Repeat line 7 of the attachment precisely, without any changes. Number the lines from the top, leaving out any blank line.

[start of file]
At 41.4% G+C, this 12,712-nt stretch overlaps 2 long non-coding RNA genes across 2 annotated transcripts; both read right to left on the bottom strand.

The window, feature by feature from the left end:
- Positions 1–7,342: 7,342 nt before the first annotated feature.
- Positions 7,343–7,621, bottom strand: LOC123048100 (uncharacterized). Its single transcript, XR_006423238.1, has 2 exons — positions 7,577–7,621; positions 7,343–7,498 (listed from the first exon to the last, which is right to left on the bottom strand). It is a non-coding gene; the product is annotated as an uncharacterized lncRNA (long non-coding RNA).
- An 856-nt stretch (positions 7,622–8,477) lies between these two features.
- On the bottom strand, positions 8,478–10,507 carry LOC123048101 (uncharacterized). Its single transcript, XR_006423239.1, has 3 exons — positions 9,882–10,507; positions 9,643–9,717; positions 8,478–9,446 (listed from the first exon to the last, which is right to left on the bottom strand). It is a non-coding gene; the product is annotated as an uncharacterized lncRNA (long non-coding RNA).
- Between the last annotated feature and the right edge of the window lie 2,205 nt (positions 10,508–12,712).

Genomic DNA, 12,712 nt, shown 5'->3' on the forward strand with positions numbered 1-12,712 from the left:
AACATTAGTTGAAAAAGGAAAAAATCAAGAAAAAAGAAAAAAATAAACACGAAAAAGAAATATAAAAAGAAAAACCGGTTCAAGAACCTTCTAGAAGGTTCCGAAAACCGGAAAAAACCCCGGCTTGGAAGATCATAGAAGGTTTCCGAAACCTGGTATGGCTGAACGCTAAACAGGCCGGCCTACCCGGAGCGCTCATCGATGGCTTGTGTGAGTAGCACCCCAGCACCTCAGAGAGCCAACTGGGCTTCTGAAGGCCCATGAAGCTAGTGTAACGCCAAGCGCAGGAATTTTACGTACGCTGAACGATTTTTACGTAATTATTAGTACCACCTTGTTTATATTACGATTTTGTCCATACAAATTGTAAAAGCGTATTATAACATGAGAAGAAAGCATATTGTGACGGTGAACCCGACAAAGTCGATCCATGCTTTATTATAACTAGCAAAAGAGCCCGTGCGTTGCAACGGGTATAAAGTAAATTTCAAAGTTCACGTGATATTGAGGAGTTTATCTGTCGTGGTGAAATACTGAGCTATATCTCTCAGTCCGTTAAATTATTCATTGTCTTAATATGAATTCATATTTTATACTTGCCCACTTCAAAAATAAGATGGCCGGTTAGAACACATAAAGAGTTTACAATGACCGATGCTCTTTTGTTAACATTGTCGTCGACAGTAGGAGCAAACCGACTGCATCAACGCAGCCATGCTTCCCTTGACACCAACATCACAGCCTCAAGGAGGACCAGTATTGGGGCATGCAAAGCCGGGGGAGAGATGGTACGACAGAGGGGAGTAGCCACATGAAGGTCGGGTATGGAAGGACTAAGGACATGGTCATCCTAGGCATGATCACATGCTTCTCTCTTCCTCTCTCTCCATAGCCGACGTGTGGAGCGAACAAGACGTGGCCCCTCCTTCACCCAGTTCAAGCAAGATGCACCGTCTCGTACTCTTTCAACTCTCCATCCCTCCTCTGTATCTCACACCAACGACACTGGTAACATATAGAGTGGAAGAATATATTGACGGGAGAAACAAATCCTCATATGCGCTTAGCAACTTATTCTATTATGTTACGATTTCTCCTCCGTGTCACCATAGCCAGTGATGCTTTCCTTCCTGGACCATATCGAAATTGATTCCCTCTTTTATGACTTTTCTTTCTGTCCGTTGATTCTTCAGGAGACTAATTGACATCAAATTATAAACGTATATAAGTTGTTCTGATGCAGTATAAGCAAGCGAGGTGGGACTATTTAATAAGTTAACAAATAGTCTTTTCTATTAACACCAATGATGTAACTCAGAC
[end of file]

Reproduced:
- Between the last annotated feature and the right edge of the window lie 2,205 nt (positions 10,508–12,712).